Specials - History & Culture

Peru is best known as the heart of the Inca empire, but it was home to many diverse indigenous cultures long before the Incas arrived.

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- History & Musemus
- Art & Music
- Architecture
- Religion

About History & Culture

Although there is evidence of human habitation in Peru as long ago as the eighth millennium BC , there is little evidence of organized village life until about 2500 BC. It was at about this time that climatic changes in the coastal regions prompted Peru's early inhabitants to move toward the more fertile interior river valleys. For the next 1500 years, Peruvian civilization developed into a number of organized cultures, including the Chavìn and the Sechìn. The Chavìn are best known for their stylized religious iconography, which included striking figurative depictions of various animals (the jaguar in particular) and which exercised considerable influence over the entire coastal region. The Sechìn are remembered more for their military hegemony than for their cultural achievement.peru03.jpg (25202 bytes)

Culture

It's the multiple layers of great civilizations that make Peru so fascinating. Cobblestone streets preserve the era of the Conquistadors, the ruins of the lost city of Machu Pichu remind travelers of the once mighty Inca Empire, and the mysterious Nazca lines elude all explanation. On top of this the Peruvian Andes are arguably the most spectacular mountains on the continent and home to millions of highland Indians who still speak the ancient language of Quechua and maintain a traditional way of life. Then to the East and thousands of feet below, the lush Amazon Basin covers half of Peru and is one of the world's top 10 biodiversity hotspots - these are areas of super high species diversity that are under threat of being extinguished.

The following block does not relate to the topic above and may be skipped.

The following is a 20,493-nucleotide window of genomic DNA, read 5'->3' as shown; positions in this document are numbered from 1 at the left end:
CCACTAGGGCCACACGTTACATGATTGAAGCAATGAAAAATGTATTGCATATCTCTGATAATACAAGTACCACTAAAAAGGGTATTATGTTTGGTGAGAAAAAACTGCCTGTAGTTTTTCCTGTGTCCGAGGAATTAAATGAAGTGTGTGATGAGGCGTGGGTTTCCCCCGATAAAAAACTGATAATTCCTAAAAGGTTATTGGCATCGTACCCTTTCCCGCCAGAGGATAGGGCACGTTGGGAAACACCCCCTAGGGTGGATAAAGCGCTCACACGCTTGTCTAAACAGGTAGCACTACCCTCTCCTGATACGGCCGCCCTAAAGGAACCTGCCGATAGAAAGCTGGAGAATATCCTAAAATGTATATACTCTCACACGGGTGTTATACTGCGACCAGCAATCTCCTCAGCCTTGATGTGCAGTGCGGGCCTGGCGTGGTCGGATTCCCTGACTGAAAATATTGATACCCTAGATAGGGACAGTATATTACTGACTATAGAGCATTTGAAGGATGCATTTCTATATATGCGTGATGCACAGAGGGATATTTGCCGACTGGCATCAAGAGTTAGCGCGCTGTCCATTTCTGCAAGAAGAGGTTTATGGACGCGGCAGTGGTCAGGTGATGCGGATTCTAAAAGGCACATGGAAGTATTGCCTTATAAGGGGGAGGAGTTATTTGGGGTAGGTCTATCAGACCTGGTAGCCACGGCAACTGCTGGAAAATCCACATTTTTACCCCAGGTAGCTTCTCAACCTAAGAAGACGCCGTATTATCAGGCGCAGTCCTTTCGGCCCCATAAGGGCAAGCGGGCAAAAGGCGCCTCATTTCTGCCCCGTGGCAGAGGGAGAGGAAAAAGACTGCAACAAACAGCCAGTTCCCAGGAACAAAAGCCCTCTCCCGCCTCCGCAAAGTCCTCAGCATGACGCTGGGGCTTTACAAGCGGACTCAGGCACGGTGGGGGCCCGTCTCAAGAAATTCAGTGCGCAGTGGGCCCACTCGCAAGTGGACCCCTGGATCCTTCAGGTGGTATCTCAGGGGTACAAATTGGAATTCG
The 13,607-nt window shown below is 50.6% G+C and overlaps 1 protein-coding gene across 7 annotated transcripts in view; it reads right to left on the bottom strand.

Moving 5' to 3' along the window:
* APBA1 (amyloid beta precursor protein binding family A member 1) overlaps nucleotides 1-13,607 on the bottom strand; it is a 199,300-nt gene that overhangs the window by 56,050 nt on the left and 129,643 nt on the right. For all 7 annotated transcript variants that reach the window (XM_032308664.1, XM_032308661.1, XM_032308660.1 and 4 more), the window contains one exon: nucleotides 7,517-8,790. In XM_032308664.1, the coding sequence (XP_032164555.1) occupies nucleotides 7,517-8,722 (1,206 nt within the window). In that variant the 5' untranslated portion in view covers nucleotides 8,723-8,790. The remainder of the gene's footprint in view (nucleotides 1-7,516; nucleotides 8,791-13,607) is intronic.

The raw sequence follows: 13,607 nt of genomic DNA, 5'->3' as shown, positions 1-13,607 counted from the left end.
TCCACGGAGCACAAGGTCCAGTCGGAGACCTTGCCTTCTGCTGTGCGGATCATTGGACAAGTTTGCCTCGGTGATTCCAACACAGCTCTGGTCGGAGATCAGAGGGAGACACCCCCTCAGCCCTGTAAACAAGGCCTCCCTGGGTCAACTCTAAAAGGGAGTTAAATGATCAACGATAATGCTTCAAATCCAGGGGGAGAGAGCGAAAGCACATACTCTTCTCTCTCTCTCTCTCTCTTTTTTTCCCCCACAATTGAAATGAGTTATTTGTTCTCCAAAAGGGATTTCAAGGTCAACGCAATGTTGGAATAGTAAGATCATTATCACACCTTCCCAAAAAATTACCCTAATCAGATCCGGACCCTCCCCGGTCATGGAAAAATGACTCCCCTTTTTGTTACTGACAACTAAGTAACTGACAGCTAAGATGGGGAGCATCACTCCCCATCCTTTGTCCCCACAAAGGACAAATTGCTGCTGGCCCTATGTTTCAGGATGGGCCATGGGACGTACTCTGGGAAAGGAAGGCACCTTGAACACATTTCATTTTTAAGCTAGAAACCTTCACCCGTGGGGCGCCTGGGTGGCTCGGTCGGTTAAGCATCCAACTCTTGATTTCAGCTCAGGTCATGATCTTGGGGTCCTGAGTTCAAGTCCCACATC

Religion, Language and Food

The predominant religion is Roman Catholic, but there is a scattering of other Christian faiths. Indigenous Peruvians, however, have blended Catholicism and their traditional beliefs. An example is the near synonymous association of Pacha Mama (Mother Earth) and the Virgin Mary. Spanish is the main language throughout Peru, although most highland Indians are bilingual, with Quechua being their preferred language and Spanish their second tongue. When bargaining in rural markets, a Quechua word or two will not only endear you to the vendors, but usually get you an extra orange or more juice! Several small lowland groups speak their own languages. English is understood in the best hotels and in airline offices and travel agencies, but it's of little use elsewhere. Peruvian food consists mainly of soups and stews, corn pancakes, rice, eggs and vegetables. Seafood is excellent, even in the highlands. Local specialties include ceviche, seafood prepared in lemon juice; lechón, suckling pig; and cuy, whole roasted guinea pig-however, some delicacies may only be for the most adventurous stomachs!

 

 

 

 

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INFOBA DMC Peru - Av. Los Libertadores 561 - San Isidro Lima - Peru
Phone.: 0051-1-221-3543 | E-Mail: peru@infobadmc.com